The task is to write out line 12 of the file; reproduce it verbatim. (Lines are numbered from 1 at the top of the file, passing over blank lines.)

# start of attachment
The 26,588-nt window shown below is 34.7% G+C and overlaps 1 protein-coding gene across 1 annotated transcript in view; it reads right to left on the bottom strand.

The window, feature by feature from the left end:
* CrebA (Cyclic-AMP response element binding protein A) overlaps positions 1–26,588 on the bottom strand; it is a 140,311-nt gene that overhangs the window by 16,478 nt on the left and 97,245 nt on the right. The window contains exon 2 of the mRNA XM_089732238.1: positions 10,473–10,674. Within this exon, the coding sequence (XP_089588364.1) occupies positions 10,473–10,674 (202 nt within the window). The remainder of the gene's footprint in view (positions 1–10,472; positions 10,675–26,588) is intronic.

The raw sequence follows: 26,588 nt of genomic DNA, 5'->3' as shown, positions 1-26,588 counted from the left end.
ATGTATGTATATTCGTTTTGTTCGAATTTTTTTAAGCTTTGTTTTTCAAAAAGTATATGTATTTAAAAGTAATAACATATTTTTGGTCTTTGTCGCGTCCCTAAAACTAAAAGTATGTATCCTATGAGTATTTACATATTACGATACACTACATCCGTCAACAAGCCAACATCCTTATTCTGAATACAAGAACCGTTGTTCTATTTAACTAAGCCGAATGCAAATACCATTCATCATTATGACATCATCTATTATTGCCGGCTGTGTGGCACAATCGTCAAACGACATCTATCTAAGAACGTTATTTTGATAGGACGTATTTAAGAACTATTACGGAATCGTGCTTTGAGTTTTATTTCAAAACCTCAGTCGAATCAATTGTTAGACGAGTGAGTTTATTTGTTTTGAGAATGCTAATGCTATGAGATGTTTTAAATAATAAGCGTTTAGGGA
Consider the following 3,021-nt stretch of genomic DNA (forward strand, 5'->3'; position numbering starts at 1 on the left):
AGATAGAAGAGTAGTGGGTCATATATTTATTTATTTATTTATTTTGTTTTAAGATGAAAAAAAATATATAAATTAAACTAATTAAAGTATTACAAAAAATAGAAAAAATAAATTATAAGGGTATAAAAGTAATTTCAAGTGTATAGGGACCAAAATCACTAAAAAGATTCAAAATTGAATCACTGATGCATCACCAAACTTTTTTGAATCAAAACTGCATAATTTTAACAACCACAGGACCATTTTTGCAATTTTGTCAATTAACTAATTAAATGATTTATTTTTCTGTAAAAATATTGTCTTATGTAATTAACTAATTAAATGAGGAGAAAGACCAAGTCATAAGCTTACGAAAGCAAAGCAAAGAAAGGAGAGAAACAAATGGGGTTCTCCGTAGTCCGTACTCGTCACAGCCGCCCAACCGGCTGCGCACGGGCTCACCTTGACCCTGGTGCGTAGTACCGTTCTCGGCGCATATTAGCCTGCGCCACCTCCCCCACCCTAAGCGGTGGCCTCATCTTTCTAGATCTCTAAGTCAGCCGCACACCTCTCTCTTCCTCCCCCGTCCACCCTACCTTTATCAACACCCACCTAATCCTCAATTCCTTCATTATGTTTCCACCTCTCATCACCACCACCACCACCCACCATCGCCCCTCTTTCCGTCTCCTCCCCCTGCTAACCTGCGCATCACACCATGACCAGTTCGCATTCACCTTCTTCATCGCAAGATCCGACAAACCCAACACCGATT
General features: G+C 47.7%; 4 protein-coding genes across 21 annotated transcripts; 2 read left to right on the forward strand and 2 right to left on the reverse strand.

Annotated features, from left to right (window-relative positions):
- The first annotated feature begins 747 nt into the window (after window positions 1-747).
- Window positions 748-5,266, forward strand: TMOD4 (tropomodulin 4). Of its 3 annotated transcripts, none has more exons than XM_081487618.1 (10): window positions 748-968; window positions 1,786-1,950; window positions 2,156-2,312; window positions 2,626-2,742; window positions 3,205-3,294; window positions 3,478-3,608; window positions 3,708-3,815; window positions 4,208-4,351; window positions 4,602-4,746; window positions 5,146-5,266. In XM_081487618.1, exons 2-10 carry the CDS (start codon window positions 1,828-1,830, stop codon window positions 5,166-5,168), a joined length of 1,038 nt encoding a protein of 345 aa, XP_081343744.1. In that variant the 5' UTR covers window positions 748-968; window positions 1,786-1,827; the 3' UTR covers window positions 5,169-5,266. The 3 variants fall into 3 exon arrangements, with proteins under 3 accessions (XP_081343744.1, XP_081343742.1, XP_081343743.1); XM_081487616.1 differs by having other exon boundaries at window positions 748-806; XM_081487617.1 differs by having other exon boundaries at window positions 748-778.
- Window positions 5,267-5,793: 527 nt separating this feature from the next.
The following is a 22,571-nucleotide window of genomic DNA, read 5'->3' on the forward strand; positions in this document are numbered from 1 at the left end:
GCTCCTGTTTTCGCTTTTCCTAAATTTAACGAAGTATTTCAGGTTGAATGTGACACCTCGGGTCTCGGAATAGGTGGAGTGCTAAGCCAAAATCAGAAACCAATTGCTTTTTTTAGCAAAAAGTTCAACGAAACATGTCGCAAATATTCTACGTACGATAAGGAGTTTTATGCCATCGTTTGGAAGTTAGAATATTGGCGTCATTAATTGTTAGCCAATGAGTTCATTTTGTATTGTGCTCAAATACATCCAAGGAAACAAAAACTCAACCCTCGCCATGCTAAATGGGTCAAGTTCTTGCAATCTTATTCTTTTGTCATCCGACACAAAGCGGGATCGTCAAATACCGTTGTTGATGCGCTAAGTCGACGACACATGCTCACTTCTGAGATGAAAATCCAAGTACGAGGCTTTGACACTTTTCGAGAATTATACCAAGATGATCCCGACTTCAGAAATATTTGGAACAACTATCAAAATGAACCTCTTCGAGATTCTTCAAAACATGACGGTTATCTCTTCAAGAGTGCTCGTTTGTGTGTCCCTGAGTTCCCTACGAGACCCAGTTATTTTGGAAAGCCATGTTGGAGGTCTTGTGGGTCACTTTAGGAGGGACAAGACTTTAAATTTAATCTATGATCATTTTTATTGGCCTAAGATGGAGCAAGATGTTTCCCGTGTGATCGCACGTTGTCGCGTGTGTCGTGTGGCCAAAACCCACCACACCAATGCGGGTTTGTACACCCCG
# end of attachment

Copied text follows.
- Window positions 5,267-5,793: 527 nt separating this feature from the next.